Potent new LDHI inhibitor disrupts tumor growth in mice
Image courtesy of NCI Visuals Online
Researchers have long searched for a drug that can strongly inhibit a protein called lactate dehydrogenase (LDH) that many cancer cells rely on to create energy. Now, a consortium established by NCI has developed a new drug that has particularly effective inhibitory properties in mice. The results, published February 11, 2020, in Cell Reports, show that the drug NCI-006 is strong enough to inhibit tumor growth in vivo when combined with an additional agent.
LDH is an enzyme that cells use to create energy for themselves. “Numerous genetic models identify LDH as a critical enzyme needed for cancer development,” explains Len Neckers, Ph.D., of CCR’s Urologic Oncology Branch. “This led to the hypothesis that many cancers depend on functional LDH for their growth and survival.”
Despite this sound theory, effectively inhibiting LDH in tumors has proven challenging. Neckers’ team recently created two new drugs designed to inhibit LDH in vivo, one of which was found to almost completely inhibit LDH in two tumor models. Using an imaging technique called hyperpolarized magnetic resonance spectroscopic imaging (HP-MSRI), his team was able to watch tumors in real time as NCI-006 disrupted the process of energy production via LDH.
“We found that LDH in tumors needs to be inhibited by at least 80 percent for a significant period of time in order to observe anti-tumor activity,” says Neckers.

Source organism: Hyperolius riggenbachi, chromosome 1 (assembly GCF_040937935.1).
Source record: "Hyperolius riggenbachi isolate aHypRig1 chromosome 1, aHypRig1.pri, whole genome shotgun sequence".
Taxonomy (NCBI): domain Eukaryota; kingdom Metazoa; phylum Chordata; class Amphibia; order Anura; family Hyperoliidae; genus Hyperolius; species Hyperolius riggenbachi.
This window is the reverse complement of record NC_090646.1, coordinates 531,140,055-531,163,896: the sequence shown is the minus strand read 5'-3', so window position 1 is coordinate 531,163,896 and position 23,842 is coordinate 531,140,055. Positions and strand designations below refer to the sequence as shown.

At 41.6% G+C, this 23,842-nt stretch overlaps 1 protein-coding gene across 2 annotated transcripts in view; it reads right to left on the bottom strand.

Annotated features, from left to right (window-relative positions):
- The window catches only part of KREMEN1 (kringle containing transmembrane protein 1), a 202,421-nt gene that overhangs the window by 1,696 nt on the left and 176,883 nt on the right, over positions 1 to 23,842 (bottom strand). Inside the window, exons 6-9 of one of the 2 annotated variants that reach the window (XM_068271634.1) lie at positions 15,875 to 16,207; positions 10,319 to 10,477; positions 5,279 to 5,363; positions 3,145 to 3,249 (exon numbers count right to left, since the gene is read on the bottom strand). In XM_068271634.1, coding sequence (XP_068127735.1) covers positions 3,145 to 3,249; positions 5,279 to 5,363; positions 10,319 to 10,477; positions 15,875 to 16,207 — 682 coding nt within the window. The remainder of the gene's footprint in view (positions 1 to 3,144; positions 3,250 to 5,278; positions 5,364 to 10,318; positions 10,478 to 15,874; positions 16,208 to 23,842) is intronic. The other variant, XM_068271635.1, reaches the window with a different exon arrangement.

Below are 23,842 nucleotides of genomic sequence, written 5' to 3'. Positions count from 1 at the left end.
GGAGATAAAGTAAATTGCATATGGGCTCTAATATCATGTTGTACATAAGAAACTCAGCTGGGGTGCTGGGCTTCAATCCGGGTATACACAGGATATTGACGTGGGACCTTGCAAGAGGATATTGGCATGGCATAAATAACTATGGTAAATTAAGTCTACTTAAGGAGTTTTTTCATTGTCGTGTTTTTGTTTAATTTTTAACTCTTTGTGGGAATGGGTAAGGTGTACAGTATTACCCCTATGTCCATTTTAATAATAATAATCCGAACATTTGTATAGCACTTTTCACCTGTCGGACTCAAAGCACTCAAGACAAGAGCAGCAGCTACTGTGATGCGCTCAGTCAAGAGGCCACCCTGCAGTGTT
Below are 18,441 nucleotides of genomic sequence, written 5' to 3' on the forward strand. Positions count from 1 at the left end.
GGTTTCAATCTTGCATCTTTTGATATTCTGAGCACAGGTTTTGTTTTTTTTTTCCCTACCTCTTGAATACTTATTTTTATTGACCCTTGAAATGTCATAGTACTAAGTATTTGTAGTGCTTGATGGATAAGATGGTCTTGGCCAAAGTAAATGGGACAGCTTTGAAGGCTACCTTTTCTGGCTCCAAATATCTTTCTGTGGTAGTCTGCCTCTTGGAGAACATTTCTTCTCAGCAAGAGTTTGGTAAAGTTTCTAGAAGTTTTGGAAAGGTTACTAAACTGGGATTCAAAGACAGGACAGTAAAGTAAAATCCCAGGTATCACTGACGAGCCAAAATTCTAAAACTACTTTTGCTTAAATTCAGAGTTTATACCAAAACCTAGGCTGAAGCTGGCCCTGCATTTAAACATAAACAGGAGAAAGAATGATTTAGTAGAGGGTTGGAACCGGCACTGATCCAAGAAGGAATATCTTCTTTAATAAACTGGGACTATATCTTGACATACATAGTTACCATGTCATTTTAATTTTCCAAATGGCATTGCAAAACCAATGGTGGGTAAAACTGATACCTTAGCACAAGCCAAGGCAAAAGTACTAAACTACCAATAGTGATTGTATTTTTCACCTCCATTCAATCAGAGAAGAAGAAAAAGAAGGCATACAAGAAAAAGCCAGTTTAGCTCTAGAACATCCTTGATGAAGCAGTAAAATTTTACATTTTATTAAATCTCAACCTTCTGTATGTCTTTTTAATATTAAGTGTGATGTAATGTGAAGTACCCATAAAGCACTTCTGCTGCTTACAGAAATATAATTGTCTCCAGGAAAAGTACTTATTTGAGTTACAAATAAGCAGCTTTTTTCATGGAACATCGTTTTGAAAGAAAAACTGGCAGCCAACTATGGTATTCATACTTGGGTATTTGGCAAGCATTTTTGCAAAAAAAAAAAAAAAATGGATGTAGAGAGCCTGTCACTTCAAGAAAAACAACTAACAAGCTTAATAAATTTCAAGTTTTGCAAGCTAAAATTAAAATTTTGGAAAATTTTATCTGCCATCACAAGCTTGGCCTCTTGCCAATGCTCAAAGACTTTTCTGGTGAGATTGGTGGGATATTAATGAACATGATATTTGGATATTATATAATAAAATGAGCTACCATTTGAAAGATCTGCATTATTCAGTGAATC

The detailed imaging that the researchers obtained revealed something very unusual. “Unexpectedly, HP-MRSI also revealed a rapid metabolic rewiring occurring in the tumors of mice within 30 minutes of administering the LDH inhibitor,” explains Neckers. This meant that instead of relying solely on LDH for energy production, the cancer cells started creating energy via a different mechanism, called mitochondrial respiration.
Therefore, the researchers decided to apply NCI-006 in combination with a drug called IACS-010759 that specifically inhibits this alternative pathway for energy creation. The combination of drugs was effective at stopping tumor growth in mice.
In future work, Neckers says: “We plan to apply a similar strategy to test these agents in other cancers with different metabolic profiles, including drug-resistant prostate cancer models. We are also collaborating with other NIH and extramural investigators to explore the possible benefit of transiently inhibiting LDH in normal tissues.”Summary Posted: Thu, 02/13/2020